As far as the cosmic clock is concerned, 51 Eridani is young - only 20 million old - and this is exactly what made the direct detection of the planet possible. When planets coalesce, material falling into the planet releases energy and heats it up. Over the next hundred millions years they radiate that energy away, mostly as infrared light.
Once the astronomers zeroed in on the star, they blocked its light and spotted 51 Eri b orbiting a little farther away from its parent star than Saturn does from the sun. The light from the planet is very faint - more than one million times fainter than it star - but GPI can see it clearly. Observations revealed that it is roughly twice the mass of Jupiter. Other directly-imaged planets are five times the mass of Jupiter or more.
In addition to being the lowest-mass planet ever imaged, it's also one of the coldest - 400 degrees Celsius, whereas others are around 650oC - and features the strongest atmospheric methane signal on record. Previous Jupiter-like exoplanets have shown only faint traces of methane, far different from the heavy methane atmospheres of the gas giants in our solar system.
All of these characteristics, the researchers say, point to a planet that is very much what models suggest Jupiter was like in its infancy.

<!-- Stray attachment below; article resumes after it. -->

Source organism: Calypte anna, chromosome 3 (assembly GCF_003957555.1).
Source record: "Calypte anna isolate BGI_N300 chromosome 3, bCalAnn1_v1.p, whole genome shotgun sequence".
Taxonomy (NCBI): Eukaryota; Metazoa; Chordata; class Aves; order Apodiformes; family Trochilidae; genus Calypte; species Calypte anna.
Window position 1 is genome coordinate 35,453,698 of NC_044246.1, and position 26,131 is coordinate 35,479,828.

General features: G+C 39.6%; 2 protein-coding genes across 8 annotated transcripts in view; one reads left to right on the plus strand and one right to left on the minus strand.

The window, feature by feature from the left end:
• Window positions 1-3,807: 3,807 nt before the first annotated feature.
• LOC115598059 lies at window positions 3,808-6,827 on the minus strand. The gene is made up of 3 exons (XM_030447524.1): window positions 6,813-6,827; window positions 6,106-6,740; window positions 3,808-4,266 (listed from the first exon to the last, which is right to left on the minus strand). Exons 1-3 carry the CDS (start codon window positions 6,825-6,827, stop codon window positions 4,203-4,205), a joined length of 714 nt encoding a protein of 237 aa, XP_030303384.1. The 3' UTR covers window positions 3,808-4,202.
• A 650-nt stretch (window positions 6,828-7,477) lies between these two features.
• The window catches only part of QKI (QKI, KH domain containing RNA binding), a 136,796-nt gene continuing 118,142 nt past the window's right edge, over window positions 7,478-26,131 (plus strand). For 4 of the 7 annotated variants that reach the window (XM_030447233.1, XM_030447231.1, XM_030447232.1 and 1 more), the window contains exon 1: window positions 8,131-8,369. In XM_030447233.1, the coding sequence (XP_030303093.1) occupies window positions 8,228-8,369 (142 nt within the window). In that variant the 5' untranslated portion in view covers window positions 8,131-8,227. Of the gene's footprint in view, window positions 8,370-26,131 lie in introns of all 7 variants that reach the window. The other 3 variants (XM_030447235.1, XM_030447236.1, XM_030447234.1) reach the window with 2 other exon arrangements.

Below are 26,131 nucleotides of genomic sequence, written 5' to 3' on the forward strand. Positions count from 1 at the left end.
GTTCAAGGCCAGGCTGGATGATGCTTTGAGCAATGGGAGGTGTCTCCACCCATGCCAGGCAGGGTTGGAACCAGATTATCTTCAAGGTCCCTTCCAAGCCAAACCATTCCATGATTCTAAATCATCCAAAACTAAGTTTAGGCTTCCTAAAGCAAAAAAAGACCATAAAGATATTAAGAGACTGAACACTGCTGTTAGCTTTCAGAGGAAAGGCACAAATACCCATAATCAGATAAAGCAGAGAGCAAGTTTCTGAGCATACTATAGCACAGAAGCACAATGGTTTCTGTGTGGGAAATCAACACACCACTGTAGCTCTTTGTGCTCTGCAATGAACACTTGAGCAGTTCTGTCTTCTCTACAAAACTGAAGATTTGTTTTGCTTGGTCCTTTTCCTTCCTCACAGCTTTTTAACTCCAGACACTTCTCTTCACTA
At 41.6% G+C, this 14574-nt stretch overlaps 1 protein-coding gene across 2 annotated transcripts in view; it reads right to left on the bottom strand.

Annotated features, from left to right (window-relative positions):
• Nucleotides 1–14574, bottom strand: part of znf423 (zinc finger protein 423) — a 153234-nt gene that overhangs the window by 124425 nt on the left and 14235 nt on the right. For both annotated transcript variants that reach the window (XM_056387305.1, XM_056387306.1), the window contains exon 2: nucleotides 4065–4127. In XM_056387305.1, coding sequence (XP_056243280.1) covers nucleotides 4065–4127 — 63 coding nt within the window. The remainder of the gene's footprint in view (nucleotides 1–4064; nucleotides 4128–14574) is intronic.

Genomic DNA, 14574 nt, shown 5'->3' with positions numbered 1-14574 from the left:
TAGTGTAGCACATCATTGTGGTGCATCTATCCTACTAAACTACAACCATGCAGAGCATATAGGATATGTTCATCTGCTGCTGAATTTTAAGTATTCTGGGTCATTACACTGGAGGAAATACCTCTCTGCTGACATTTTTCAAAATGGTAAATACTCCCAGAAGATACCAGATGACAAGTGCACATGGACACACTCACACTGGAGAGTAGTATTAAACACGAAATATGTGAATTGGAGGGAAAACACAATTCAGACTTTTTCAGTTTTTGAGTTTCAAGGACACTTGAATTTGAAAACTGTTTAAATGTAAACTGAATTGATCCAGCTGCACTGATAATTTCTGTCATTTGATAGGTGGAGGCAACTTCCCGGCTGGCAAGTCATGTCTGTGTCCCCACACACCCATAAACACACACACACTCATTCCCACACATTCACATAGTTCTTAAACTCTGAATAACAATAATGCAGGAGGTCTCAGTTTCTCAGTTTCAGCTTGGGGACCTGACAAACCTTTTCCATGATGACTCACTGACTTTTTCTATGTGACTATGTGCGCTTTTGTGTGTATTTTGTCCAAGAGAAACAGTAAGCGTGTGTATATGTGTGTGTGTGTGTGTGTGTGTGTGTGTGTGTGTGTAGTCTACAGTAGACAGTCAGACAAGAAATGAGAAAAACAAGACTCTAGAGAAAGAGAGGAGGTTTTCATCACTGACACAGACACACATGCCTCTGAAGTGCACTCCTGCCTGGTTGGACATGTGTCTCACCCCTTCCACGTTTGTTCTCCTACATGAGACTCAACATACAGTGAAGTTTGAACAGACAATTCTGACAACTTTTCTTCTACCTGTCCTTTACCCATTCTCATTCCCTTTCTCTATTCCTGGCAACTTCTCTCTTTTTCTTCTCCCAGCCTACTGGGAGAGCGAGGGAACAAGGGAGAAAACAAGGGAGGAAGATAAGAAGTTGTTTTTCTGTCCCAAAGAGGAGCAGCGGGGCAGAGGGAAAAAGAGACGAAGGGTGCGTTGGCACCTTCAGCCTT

"Many of the exoplanets astronomers have studied before have atmospheres that look like very cool stars" said Macintosh. "This one looks like a planet."
All these discoveries are all signs that prove that exoplanets would be a copy of the planet Jupiter, but taken in a relatively early period of its history. " This is the first time that we directly detected an exoplanet whose atmosphere and distance to its star is similar to that of the giant planets of our own system," says Julien Rameau, researcher at iREx and UdeM.
The key to the solar system?
In addition to expanding the universe of known planets, GPI will provide clues as to how solar systems form. Astronomers believe that the gas giants in our solar system formed by building up a large, core over a few million years and then pulling in a huge amount of hydrogen and other gasses to form an atmosphere.
But the Jupiter-like exoplanets that have so far been discovered are much hotter than models have predicted, hinting that they could have formed much faster as material collapses quickly to make a very hot planet. This is an important difference. The core-buildup process can also form rocky planets like the Earth; a fast and hot collapse might only make giant gassy planets. 51 Eridani b is young enough that it 'remembers' its formation.